Modern Sky Records (label)
31 March 2020 (released)
Scottish pop-provocateurs Catholic Action issue a call to arms on second album ‘Celebrated by strangers’, baldly decreeing that protest manifests in many forms, an essential one being the artistic equation: reaction = creation.
For frontman Chris McCrory the personal is nothing but political, every song is imbued with a radical zeal: from the class-conscious critique of ‘One of us’ to the music industry machinations and manipulations of ‘Sign Here’ down to the Scottish pro-independence anthem ‘Four Guitars’ this is angry music cloaked in melodic apparel. If we’re going down, we’re gonna dance to our demise. The subtext is that despairingly in the UK, too many are apathetically docile, too inured by tech-consumer capitalism to register dissent: with blind assent the gateway to fascism. History repeats …
Sonic touchstones are compatriots Franz Ferdinand, new wave literati Talking Heads, theatri-Californians Sparks, glam racketeers The Sweet and the effervescent ‘Witness’ deploys a Byrdsian ‘Eight Miles High’ guitar-break. Yet the album never simply mimics, it’s got an open mind and bigmouth of its own.
Opener ‘Grange Hell (South London in D)’ has a touch of Alex Kapranos’s witty ditties albeit here it’s bitterly laced with the sociological summary of ‘sixteen candles and six feet under … die so penniless’. Pace Dylan Thomas, you’re dying the minute you’re born so make it matter.
Standout is ‘People don’t protest enough’. Depending on ‘your’ interpretation this is about the takedown of ‘clicktavism’ that oh-so-now form of virtual virtue signalling, the empty thrill of deferred action and averred engagement via a passed-on petition. Alternatively, it could be about the self-as-commodity-fetishism that travels on the social media Trojan Horse beguiling no one but your ego. Or both?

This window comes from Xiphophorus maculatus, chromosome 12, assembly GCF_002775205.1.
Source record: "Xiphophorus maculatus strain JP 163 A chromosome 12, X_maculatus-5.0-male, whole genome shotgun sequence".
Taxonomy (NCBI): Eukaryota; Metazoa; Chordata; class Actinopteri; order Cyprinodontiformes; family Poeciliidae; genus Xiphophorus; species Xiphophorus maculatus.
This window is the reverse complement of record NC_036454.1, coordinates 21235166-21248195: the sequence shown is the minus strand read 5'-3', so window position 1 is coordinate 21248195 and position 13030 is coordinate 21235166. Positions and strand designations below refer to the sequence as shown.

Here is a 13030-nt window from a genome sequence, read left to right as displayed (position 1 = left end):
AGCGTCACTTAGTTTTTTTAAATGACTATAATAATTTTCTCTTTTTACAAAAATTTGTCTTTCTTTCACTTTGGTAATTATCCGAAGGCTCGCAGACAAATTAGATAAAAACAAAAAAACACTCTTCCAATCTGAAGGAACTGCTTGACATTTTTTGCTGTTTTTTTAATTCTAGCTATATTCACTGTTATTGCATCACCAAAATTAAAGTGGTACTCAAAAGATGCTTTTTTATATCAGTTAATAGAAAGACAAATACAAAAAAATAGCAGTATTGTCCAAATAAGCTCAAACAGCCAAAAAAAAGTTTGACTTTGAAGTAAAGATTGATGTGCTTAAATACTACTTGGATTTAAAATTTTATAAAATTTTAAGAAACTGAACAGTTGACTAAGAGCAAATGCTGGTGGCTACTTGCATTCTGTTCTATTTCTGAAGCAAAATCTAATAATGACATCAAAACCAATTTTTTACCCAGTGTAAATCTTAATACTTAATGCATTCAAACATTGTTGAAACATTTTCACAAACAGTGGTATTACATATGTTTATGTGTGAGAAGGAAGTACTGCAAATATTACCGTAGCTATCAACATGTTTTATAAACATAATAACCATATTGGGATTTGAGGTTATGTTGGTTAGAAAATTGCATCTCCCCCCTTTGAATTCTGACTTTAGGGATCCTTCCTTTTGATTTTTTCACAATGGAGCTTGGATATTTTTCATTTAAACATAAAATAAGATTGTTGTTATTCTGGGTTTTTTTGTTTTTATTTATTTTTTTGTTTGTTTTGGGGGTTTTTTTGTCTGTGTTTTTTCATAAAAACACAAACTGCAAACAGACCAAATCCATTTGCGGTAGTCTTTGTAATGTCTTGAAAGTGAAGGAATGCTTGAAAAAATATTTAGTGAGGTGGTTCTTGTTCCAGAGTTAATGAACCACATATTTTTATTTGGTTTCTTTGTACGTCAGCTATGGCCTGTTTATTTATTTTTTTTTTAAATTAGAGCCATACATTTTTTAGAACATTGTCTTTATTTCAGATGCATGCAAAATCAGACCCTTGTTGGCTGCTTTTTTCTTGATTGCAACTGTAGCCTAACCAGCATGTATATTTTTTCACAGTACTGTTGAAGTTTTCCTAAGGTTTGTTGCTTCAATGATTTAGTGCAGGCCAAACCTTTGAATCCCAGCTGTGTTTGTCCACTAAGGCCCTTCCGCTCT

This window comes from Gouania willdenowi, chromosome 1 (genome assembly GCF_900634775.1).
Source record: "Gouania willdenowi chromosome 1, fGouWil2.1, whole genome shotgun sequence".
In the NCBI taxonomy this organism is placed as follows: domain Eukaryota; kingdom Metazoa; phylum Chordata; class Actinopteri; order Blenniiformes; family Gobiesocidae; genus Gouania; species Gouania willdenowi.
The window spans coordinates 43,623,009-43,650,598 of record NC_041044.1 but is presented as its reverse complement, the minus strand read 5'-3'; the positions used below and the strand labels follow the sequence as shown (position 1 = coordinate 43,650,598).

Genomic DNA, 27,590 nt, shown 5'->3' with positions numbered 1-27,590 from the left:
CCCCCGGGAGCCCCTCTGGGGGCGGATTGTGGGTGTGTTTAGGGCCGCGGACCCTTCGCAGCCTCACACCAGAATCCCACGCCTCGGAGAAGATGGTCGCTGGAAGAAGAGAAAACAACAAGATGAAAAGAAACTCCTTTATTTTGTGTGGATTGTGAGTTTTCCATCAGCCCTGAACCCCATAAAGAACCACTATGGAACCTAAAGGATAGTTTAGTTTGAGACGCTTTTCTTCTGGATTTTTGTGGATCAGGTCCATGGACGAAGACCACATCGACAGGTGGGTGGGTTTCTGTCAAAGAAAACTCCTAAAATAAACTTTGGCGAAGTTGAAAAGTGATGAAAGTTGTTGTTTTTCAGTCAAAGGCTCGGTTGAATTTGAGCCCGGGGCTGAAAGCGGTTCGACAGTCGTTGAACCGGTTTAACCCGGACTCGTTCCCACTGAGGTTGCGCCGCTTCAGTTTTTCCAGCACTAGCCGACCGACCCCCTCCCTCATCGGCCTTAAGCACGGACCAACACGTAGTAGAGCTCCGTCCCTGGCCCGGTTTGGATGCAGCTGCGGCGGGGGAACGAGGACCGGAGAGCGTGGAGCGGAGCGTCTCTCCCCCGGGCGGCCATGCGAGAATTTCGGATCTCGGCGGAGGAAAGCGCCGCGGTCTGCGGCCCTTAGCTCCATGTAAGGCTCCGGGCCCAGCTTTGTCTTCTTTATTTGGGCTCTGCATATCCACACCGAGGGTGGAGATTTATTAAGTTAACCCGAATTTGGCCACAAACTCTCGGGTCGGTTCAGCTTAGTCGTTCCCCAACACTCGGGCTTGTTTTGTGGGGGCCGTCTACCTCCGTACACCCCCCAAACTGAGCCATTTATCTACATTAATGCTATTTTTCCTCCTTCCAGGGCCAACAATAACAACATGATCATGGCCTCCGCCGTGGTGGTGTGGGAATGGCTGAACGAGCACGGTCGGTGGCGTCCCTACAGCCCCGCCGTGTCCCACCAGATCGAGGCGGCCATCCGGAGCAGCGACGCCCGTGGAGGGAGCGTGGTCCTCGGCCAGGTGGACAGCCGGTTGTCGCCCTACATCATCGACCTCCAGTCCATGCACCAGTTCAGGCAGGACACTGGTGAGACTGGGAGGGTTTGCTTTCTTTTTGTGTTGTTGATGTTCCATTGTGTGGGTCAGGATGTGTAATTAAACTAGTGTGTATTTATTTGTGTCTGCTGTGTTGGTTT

As McCrory decries the time spent ‘shoegazing in a cul-de-sac of sorts’ we can all relate to the wasted brain cells/sells needlessly relinquished. As someone sagely opined, for the revolution to occur, first you remove the ‘smart’ phone. Sadly it’s about as likely as the incumbetent (sic) Prime Minister ceasing to seed. A nagging, incessant synth-stab holds the song inbetween a stuttering and infectious chorus.
Late-era Beatles informs ‘Sign Here’ a weary-warning of how scribbling on the dotted line will inevitably result in an allotted time, it may be your turn now, but that turn will come back to bite. Twice as hard. Read the smallprint. This effortlessly bleeds into the Pink Floydian ‘There will always be a light’. An eternal flame-thrower.
And on the afternoon of the 9th day, the world listened to Catholic Action.